How kubernetes works

2 months ago

Kubernetes component

Kubelet -> spy on node for master.

A Kubelet tracks the state of a pod to ensure that all the containers are running. It provides a heartbeat message every few seconds to the control plane. If a replication controller does not receive that message, the node is marked as unhealthy.

Scheduler -> like Human resource assign node to master.

The scheduler is responsible for assigning work to the various nodes. It keeps watch over the resource capacity and ensures that a worker node’s performance is within an appropriate threshold.

The scheduler is responsible for identifying the node that pods will run on. The details of how this is determined vary based on the characteristics of the pods and the existing state of the available nodes. The strategy for how the scheduler approaches this decision making can be tuned all the way up to the ability to write custom schedulers. The scheduler interacts with the API server in performing its work.

etcd -> like database

The etcd database is accessible only through the API server. Any component of the cluster which needs to read or write to etcd does it through the API server.

API Server -> like a phone for communication.


the API server is the central communication mechanism for the cluster. It brokers the interaction between the control plane, the worker nodes, and the administrators as they apply configuration changes via the Kubernetes command line tools (like kubectl) or other UI.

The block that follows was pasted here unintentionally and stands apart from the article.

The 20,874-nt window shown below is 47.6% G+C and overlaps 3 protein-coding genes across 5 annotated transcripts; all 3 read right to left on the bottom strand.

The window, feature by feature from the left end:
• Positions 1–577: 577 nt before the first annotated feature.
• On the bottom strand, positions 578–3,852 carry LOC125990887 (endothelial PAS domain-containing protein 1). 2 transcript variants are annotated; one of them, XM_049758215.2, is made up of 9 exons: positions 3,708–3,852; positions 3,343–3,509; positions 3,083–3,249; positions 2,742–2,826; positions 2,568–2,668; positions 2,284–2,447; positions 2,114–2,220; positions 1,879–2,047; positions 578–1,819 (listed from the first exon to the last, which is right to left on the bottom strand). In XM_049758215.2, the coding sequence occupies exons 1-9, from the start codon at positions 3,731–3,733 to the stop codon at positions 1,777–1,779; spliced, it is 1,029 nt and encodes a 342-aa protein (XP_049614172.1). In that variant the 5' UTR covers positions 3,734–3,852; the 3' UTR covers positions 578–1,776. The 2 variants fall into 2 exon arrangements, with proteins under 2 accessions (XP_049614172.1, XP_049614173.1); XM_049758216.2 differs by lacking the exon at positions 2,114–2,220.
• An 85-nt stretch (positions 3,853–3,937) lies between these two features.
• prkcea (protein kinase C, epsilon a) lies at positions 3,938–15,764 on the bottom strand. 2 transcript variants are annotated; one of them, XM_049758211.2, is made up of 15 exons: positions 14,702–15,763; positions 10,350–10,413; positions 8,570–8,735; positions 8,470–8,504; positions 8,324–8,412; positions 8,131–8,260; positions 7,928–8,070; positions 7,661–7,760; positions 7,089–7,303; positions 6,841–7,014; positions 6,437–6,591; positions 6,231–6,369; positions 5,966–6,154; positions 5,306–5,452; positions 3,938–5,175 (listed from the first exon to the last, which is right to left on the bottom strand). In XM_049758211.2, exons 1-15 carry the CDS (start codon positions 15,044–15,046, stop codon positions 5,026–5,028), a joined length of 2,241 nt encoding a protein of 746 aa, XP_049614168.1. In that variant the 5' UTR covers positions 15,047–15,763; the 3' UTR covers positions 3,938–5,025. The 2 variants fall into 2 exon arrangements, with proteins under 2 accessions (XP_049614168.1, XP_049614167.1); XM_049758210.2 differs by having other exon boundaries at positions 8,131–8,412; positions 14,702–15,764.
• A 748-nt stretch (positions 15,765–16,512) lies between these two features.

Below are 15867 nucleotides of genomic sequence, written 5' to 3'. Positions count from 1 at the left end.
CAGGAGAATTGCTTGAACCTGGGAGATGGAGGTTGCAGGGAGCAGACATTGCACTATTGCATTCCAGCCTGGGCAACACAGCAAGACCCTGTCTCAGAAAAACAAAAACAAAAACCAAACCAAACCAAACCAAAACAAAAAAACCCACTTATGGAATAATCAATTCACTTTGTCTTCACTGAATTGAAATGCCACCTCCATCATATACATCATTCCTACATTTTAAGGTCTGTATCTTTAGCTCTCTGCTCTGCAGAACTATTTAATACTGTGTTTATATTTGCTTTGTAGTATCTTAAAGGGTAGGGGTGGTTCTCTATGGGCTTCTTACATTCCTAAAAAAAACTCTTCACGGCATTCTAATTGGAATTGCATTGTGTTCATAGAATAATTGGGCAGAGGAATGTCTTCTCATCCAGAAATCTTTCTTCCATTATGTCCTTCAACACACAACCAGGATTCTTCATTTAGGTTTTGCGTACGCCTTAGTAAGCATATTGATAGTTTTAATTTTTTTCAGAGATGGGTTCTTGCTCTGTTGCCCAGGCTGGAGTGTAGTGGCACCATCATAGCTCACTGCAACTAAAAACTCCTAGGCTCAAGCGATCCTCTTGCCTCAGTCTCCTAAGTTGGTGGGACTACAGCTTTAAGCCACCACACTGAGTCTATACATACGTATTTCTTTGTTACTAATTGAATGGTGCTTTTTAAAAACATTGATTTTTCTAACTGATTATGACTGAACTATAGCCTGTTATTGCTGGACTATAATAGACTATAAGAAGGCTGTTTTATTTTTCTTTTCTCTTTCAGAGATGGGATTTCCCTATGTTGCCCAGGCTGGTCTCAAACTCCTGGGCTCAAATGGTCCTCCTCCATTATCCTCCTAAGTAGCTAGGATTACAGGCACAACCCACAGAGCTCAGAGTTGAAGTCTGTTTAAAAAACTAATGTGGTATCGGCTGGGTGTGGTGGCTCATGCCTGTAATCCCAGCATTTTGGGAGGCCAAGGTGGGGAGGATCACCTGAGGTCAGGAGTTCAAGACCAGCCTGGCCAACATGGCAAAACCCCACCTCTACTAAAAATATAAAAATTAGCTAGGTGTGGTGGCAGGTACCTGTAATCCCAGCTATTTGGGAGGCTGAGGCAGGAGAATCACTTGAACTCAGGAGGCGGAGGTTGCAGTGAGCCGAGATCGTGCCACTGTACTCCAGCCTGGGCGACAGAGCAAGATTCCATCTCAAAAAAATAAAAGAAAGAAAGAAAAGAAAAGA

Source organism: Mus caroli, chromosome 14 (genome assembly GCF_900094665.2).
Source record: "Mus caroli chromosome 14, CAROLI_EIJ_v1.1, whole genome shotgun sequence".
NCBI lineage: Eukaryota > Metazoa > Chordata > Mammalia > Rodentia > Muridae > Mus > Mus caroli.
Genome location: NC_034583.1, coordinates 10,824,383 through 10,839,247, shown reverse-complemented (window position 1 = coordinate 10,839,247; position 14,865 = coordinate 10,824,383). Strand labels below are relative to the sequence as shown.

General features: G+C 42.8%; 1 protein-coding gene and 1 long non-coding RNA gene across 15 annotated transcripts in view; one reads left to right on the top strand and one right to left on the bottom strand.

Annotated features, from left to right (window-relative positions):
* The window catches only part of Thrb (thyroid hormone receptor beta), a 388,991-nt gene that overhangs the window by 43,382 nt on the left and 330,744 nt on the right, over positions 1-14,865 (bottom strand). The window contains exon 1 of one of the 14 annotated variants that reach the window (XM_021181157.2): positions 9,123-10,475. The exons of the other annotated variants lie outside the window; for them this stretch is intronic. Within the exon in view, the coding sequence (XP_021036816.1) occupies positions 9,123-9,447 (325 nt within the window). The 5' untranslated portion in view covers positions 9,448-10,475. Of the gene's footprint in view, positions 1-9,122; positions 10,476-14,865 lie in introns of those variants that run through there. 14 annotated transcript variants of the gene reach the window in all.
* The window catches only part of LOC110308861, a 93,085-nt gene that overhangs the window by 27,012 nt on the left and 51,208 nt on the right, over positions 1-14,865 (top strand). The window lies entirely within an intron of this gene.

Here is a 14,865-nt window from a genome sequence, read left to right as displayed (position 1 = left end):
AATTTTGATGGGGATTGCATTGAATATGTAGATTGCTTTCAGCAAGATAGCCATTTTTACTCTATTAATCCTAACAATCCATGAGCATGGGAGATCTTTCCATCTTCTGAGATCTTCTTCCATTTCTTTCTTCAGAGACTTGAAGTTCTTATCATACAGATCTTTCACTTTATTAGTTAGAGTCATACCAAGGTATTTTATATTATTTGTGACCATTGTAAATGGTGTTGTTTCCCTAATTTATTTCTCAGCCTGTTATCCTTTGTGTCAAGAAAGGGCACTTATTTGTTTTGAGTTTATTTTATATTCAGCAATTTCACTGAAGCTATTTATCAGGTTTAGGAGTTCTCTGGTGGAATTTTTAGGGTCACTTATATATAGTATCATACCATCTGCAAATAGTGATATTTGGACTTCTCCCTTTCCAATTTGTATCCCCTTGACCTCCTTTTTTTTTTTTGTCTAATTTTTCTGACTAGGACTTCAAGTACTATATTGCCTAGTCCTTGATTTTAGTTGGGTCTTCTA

Kube Proxy -> like security gard.

The kube proxy is responsible for enforcing network rules on the node and allowing for traffic to and from the node.

The Kube proxy routes traffic coming into a node from the service. It forwards requests for work to the correct containers.

Controller -> Boss monitor the cluster and take action. like create/remove pods.

The controller component is responsible for keeping the cluster in the desired state as configured, and moving it towards that state when it drifts away from it.

More accurately, the controller manager oversees various controllers which respond to events (e.g., if a node goes down).

In Kubernetes, controllers are control loops that watch the state of your cluster, then make or request changes where needed. Each controller tries to move the current cluster state closer to the desired state. and then reports current state back to your cluster's API server.
controller tells the API server to create or remove Pods
Controller Control via API server